The SWAT model requires a variety of detailed information describing the land use, soil, and topography data of the UMRB. The UMRB was divided into 131 sub-basins according to the eight-digit United States Geological Survey (USGS) hydrologic unit codes (HUCs; Figure 1) [16]. The National Hydrography Dataset (NHD) stream dataset and a 90-m digital elevation model (DEM) were used to provide watershed configuration and topographic parameter estimation (Figure 2). A land use map was created by combing two sources of information, the Cropland Data Layer (CDL) (www.nass.usda.gov/research/Cropland/SARS1a.htm) and 2001 National Land Cover Data (NLCD2001) (Figure 2) [34]. The CDL focuses on agricultural land use with broadly defined nonagricultural land use types. Therefore, NLCD2001 was used for nonagricultural land cover information. The detailed procedure of combining both NLCD2001 and CDL can be found in Srinivasan, Zhang and Arnold [16]. The State Soil Geographic (STATSGO) database 1:250,000 scale soil map was used for UMRB [35]. Management practices such tile drainage, tillage, crop rotation, and fertilizer and manure application were included in the project according to Srinivasan, Zhang, and Arnold [16]. The previously established UMRB SWAT project was run with the latest versions of SWAT2012 in the present study.

2.3. NLDAS2 Dataset

NLDAS2 is a data assimilation system facilitated by uncoupled land surface models [30]. NLDAS2 utilized a dataset generated from gauge-based observational precipitation data, remotely sensed solar radiation, and surface meteorology reanalysis as a driver for four land surface models with a 0.125° latitude-longitude resolution (15 km). The simulation domain covers the conterminous United States (CONUS), the southern part of Canada, and the northern portion of Mexico (125° to 67° W, 25° to 53° N). Noah [36], Mosaic [37], Sacramento Soil Moisture Accounting [38], and Variable Infiltration Capacity [39] models were used to provide simulated weather parameters for various applications. NLDAS2 provides data ranging from 01-01-1979 to present. We aggregated the gridded daily values of NLDAS2 to the eight-digit sub-basins using the same procedure as in Srinivasan, Zhang and Arnold [16]. As a result, 131 weather stations, one for each sub-basin, were created to input weather data into the SWAT model.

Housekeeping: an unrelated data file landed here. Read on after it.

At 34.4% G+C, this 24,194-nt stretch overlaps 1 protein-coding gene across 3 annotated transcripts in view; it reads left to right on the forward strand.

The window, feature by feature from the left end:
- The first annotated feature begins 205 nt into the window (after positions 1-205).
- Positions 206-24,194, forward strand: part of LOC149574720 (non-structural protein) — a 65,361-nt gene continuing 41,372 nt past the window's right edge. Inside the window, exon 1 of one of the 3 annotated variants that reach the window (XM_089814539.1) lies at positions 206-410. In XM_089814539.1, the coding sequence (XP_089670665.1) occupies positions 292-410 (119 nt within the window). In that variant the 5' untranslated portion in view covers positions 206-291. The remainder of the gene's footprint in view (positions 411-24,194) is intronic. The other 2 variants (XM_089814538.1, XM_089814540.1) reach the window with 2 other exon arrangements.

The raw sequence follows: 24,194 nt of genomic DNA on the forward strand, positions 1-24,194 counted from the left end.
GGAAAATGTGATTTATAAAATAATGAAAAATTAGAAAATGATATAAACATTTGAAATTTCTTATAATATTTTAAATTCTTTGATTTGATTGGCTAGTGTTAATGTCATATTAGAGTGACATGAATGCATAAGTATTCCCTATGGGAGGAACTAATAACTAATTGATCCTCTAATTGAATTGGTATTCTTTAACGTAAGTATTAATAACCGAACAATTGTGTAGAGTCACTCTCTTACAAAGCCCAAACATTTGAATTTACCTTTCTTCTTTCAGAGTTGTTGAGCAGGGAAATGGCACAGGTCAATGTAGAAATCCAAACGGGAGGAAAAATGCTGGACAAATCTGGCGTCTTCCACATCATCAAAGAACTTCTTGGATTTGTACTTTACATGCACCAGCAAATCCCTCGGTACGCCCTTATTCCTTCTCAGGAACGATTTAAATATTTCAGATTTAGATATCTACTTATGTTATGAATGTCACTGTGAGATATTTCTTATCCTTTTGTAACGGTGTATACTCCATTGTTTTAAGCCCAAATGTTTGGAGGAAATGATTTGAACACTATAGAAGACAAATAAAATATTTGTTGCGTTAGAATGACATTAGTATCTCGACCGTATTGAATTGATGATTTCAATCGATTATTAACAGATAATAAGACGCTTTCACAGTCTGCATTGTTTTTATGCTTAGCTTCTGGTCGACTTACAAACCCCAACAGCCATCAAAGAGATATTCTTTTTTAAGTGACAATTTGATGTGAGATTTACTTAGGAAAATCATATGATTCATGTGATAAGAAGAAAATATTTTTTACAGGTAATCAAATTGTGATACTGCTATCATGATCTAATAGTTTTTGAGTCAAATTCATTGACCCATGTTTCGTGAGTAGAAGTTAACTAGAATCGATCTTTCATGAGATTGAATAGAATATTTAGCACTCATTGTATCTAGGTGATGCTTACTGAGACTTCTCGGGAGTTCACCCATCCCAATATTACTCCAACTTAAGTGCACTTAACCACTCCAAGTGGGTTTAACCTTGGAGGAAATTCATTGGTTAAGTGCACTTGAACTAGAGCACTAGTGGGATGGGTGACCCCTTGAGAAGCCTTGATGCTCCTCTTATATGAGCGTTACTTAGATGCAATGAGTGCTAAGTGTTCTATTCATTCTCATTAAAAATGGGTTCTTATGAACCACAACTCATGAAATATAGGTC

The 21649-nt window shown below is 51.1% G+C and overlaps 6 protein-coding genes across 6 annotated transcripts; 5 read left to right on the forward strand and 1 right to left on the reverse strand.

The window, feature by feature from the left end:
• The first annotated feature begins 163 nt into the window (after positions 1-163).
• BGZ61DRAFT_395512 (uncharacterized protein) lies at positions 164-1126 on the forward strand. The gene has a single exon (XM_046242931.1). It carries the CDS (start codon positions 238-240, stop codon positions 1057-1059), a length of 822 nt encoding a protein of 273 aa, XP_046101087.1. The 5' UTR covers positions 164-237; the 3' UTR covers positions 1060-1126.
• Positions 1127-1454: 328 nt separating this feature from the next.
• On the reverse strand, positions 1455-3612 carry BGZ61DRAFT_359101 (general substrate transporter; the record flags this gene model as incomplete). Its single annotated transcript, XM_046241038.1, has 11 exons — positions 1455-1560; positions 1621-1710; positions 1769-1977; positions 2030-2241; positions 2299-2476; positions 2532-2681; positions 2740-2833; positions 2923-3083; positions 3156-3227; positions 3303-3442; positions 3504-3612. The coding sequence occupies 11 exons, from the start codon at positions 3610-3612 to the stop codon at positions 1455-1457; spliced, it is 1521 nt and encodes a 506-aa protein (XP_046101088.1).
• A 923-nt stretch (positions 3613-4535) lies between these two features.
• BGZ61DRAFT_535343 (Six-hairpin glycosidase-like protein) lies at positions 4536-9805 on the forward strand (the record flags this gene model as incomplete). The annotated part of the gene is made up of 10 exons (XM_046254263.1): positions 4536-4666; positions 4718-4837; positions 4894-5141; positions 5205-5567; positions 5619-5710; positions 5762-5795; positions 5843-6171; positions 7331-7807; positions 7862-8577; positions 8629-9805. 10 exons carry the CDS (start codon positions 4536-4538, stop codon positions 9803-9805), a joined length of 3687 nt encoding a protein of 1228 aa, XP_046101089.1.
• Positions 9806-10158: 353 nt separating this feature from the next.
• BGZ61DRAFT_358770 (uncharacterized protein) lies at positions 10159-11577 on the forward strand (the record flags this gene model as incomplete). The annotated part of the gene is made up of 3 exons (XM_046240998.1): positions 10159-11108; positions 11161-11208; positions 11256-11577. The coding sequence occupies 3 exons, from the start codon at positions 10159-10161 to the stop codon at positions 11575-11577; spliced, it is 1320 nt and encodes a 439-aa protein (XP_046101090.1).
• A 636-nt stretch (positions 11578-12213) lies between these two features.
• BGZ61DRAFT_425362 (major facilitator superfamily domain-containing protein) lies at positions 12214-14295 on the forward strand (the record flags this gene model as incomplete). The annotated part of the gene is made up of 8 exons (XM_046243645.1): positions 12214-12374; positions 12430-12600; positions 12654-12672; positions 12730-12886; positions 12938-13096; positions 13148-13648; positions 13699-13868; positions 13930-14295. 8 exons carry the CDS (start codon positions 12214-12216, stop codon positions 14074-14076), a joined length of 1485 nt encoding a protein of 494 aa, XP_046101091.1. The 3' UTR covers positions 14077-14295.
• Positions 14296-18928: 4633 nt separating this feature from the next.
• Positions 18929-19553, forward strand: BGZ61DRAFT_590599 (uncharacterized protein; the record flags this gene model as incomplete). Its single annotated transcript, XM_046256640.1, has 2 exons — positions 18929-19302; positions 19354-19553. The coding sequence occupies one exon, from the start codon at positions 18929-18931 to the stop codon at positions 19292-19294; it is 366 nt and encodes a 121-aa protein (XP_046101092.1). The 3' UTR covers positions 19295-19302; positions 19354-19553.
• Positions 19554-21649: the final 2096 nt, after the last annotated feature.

2.4. Three Simulation Scenarios

The SWAT model requires daily precipitation, max/min air temperature, solar radiation, relative humidity, and wind speed to simulate hydrological fluxes [8,40]. If the user only provides precipitation and air temperature data, daily solar radiation, relative humidity, and wind speed will be generated by the built-in WXGEN weather generator [41]. The weather generator is also used to fill-in missing data.
We used the UMRB SWAT model to simulate stream flow by considering three weather data input scenarios. The three corresponding simulations were denoted by NCDC-SWAT, NLDAS2-SWAT, and Partial-NLDAS2-SWAT (PNLDAS2-SWAT). NCDC-SWAT used daily precipitation and max/min air temperature from the NCDC-based interpolation weather data used for the previous study [16]; NLDAS2-SWAT used daily precipitation, max/min air temperature, solar radiation, relative humidity, and wind speed from NLDAS2 data; PNLDAS2-SWAT used daily precipitation and max/min air temperature from NLDAS2 data, and solar radiation, relative humidity, and wind speed generated by the WXGEN weather generator model. PNLDAS2-SWAT was designed here to assess the impacts of precipitation and max/min temperature input data on hydrology simulation via investigating the difference between NLDAS2 data and NCDC-based interpolation data.